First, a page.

In their discussion of socially responsible innovation (SRI) and its links to industrial R&D and academic applied research, Flipse et al  acknowledge that the nature and purpose of academic and industrial research have changed “to demonstrate social or environmental responsibility to contribute to a more positive corporate image.” We wish the authors had focused more on that last word, “image,” for it is an admission of the theatrical play being acted out in today's academic and industrial research to conceal the true nature of SRI. Any ensuing discussion about establishing mutual understanding and common language between the social and the natural sciences to “efficiently work together” misses the heart of the issue: how political forces change the nature and purpose of research, and how it similarly changes the role of social scientists and humanists.
SRI is now considered an indispensable factor for socially robust R&D. Ideally, it is performed upstream or midstream in the early stages of research rather than as an afterthought, so that attendant findings can be usefully integrated. The ostensible benefits of SRI, as articulated by its proponents and the public and private funding agencies that subscribe to it, include “a collective learning exercise” for natural and social scientists; prosperity through socially acceptable technology; robust linkages between innovation and customers; and more “efficient,” targeted and user‐cognizant science and technology.
Invoking the metaphor of DNA, Flipse et al  describe the coming together of social and technical knowledge, of natural scientists collaborating with social scientists and humanists in the pursuit of SRI. We think that this is too simplistic. SRI is more complex than two cultures sharing “different, yet complementary information.” As a concept and practice, it goes beyond the two‐dimensional view of natural sciences on one strand and social sciences and humanities on the other. It includes a latent third dimension: the political forces that influence the structure of knowledge‐based innovations.
Politics are prevalent both in the endorsement of SRI by governments and funding agencies and in the self‐interests of innovation “narrators,”  such as bioethicists, social scientists and humanists, as they come into closer contact with natural scientists and associated novel funding streams for career advancement. Such unchecked politics can dictate and delimit the legitimate bounds of social science and humanities practice and expertise and blunt their critical and analytical role.
Politics permeates for instance the current situation in Canada, where the government has transformed the nearly 100‐year‐old classically fundamental research‐oriented National Research Council into a one‐stop “concierge‐service” that caters to commercially applicable science (http://www.nytimes.com/2014/02/17/world/americas/dispute-over-the-future-of-basic-research-in-canada.html). Similarly, the European Union and other governments have endorsed SRI‐like approaches that in our view remain asymmetrical—as though science must invariably proceed and social scientists and humanists must serve merely as confined “science enablers.” It does not help that the limited tenure track positions now available to social scientists and humanists leave them without much other options than playing the SRI‐framed science enabler role and succumbing to the flow of research cash available for SRI.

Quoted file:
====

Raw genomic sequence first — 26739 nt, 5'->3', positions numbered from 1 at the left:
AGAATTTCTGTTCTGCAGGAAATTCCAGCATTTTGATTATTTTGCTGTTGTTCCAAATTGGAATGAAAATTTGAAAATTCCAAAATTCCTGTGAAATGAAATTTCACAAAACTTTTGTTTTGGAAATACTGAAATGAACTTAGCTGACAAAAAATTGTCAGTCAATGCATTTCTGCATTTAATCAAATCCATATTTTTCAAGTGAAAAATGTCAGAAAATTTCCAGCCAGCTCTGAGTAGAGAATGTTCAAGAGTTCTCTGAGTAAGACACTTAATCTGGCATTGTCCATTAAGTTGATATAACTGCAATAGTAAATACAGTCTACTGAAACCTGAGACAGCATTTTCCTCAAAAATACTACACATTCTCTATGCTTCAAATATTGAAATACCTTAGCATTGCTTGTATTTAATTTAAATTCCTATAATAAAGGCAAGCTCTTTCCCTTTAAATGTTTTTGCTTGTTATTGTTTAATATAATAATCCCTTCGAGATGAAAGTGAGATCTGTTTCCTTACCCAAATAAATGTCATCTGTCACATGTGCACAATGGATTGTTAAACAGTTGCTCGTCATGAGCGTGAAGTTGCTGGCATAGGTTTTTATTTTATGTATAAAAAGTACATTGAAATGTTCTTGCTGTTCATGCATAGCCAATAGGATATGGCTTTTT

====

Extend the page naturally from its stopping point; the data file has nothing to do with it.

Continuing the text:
Without recognizing the political dimension, a two‐dimensional collaborative system will serve little good for science and society. Collaborative spaces where natural and social scientists work together do not exist in a vacuum. We propose that a more robust and transparent SRI should shine the spotlight on hidden political components for all constituents of the knowledge ecosystem.
To import the missing third dimension into SRI, we advocate for involving political science to examine not only natural scientists' practices in the course of innovations but also the practices of social scientists and humanists. Absent a crucial discourse on the politics of social science and humanities, we risk both natural and social scientists succumbing to epistemic blind spots, epistemic imperialism, or deliberate or unconscious drives for personal power and attendant professional imperialism . Flipse et al invoke the DNA metaphor to describe collaborative spaces in achieving SRI. We think a more apt metaphor to illustrate knowledge co‐production systems is the epigenome, which regulates gene expression; in SRI, we should look for an “epi” approach to knowledge where we consider and examine not only the natural scientist but also the social scientists, humanists, regulators, and public and private funders, for they too play a role in contributing “to a more positive corporate image.”
Flipse et al are right that “collaborative spaces” are vitally important to achieve SRI, but an a priori, unreflexive approach by social scientists to make “better science and technology” will not contribute to knowledge production. After all, the drive for “better science and technology” (read: efficiency) concerns those players who have an inherent stake in crafting a “more positive corporate image.” We thus cannot help but wonder: does this drive for keeping up appearances of socially responsible innovation really concern society?
Conflict of interest
The authors declare that they have no conflict of interest.
No funding was received in support of this article. The analysis and views expressed herein are entirely the personal opinions of the authors and do not necessarily represent their affiliated institutions.
- © 2014 The Authors